Visualizing the Mid-Atlantic Ridge

Mid-Atlantic Ridge

Scrutinizing the Mid-Atlantic Ridge from the perspective of the Continental Drift Theory (CDT), one will understand the nature of the object and the processes that take place within it. If the entire mass of water is drained from the Earth, the Mid-Atlantic Ridge as a divergent plate boundary will look like a series of ridges with a deep and long rift across it. The bank is covered in cracks that vary in depth and length, with the surface being somewhat uneven.

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Although the width of the ridge is moderately significant, the size thereof is imposing. Transform faults can be located on the Mid-Atlantic Ridge’s sides every 50-100 km (Jerram et al. 118). The rift valley itself is not quite deep, with its lowest point reaching 3 km (Jerram et al. 121). The presence of numerous volcanoes has contributed to deposits containing the sulfides of copper, iron, and zinc.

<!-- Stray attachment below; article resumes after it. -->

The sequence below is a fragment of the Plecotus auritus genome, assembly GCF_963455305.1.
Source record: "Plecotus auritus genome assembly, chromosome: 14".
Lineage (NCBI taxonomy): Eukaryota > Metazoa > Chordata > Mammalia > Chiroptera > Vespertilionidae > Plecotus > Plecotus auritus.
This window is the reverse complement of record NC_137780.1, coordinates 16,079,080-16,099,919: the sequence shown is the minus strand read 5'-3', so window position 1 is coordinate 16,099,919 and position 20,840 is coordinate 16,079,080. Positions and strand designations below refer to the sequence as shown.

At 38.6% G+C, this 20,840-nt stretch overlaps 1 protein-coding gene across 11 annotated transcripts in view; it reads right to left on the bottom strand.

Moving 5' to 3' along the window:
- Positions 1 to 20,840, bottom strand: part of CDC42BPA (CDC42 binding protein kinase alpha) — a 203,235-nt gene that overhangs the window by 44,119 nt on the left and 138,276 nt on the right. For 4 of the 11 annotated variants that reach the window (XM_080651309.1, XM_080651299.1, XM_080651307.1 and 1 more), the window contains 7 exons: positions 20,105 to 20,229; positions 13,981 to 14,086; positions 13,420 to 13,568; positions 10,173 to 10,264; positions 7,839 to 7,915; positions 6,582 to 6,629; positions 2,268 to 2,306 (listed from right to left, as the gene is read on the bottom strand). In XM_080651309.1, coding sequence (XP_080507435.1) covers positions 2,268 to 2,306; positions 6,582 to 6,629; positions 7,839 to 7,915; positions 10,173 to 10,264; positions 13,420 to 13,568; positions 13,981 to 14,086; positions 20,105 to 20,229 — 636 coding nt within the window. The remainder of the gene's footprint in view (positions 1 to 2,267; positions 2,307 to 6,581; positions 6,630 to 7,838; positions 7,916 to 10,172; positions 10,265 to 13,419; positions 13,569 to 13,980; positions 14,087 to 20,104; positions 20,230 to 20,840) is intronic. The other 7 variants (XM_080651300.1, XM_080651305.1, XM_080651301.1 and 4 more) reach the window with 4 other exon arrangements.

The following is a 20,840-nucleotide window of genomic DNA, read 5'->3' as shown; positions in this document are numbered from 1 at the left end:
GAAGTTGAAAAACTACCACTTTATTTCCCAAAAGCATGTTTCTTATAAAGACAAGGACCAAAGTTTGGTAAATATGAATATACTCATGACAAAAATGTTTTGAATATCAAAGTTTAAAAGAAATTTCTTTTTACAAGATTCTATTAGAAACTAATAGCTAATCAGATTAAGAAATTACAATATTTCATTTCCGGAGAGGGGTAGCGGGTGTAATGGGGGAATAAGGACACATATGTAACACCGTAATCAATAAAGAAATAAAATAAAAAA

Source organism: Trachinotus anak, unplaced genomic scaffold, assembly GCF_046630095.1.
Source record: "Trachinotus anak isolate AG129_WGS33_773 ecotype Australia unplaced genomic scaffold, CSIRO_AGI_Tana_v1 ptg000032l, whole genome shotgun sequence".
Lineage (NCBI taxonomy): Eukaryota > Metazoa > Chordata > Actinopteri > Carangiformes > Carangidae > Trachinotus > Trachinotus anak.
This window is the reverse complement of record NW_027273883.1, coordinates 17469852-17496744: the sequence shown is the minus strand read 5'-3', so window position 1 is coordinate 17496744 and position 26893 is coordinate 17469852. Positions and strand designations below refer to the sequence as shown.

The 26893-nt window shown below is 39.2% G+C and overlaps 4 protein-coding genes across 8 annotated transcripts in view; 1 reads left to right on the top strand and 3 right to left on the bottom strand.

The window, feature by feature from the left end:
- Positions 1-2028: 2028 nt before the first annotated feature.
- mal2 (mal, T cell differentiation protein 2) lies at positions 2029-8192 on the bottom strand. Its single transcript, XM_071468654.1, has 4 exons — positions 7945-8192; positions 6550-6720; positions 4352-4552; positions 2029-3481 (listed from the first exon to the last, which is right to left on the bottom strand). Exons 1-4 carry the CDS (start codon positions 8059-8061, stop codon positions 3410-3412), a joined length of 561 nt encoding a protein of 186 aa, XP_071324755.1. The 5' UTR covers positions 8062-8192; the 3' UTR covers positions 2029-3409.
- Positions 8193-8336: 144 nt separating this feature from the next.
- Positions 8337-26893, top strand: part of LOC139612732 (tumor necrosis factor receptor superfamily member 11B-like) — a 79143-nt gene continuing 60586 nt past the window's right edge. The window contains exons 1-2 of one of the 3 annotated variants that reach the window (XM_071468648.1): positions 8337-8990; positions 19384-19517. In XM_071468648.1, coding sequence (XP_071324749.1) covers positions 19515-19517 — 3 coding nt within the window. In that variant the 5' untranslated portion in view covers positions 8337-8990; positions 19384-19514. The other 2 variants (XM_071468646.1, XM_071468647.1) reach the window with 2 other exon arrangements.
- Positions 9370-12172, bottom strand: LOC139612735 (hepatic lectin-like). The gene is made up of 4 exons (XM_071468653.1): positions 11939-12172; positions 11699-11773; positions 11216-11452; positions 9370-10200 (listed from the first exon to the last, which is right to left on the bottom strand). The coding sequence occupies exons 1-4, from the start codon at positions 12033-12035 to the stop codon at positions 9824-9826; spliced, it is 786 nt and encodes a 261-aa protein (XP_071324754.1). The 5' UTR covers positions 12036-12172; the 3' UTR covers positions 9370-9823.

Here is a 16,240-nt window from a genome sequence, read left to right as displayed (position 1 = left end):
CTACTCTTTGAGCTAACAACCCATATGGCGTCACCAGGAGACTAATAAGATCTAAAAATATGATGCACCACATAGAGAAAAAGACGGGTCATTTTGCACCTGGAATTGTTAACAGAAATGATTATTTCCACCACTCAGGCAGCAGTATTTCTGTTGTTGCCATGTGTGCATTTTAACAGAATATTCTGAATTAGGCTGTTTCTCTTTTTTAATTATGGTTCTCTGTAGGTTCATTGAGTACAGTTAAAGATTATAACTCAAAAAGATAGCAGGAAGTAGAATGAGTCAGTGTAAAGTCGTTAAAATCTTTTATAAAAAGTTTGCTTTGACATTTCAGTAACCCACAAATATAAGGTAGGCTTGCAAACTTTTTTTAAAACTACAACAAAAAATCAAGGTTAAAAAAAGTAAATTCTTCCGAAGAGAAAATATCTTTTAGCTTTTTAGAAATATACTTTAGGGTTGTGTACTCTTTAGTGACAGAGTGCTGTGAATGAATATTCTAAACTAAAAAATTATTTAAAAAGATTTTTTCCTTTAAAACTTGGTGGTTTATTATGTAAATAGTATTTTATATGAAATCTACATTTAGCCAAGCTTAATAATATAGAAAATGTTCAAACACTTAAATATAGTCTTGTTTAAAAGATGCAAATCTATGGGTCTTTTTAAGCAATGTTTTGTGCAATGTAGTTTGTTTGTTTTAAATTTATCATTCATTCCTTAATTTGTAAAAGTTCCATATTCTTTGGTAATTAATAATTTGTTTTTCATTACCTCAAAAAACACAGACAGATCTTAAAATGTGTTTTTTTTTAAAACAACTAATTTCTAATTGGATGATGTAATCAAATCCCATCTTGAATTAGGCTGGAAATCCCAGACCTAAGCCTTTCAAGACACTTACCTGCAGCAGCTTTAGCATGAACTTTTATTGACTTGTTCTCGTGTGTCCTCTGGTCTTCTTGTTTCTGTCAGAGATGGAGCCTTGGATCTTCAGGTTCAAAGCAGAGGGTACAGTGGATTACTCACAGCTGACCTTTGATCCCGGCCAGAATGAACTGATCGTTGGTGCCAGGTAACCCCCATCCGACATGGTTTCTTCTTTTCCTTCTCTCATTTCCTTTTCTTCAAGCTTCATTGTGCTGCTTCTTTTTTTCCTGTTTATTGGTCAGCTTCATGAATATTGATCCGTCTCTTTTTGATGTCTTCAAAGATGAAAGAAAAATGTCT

Pangea, Mid-Atlantic Ridge, and the Atlantic Ocean

To understand the connection between the Mid-Atlantic Ridge, North America, and Africa, one will need to consider continental drift theory (TCD). Based on the TCD framework, the plate tectonic movement that separated North America from Africa has contributed to developing the Mid-Atlantic Ridge between the two continents. Due to the continental plates’ divergent tendency, the Mid-Atlantic Ridge was formed after the continents were separated by the Atlantic Ocean (Keller and DeVecchio 36).

Therefore, the connection between the Mid-Atlantic Ridge and North America and Africa’s continents is quite evident based on the TCD framework. Moving divergently along with the continental plates, the continents create the void filled with new ocean lithosphere in the seafloor spreading (Keller and DeVecchio 37). Consequently, the ridge is formed, as the Mid-Atlantic Ridge’s presence between North America and Africa indicates.

Works Cited

Jerram, Dougal, et al. Volcanoes of Europe. Dunedin Academic Press Ltd, 2017.

Keller, Edward A., and Duane E. DeVecchio. Natural Hazards: Earth’s Processes as Hazards, Disasters, and Catastrophes. 5th ed., Routledge, 2016.

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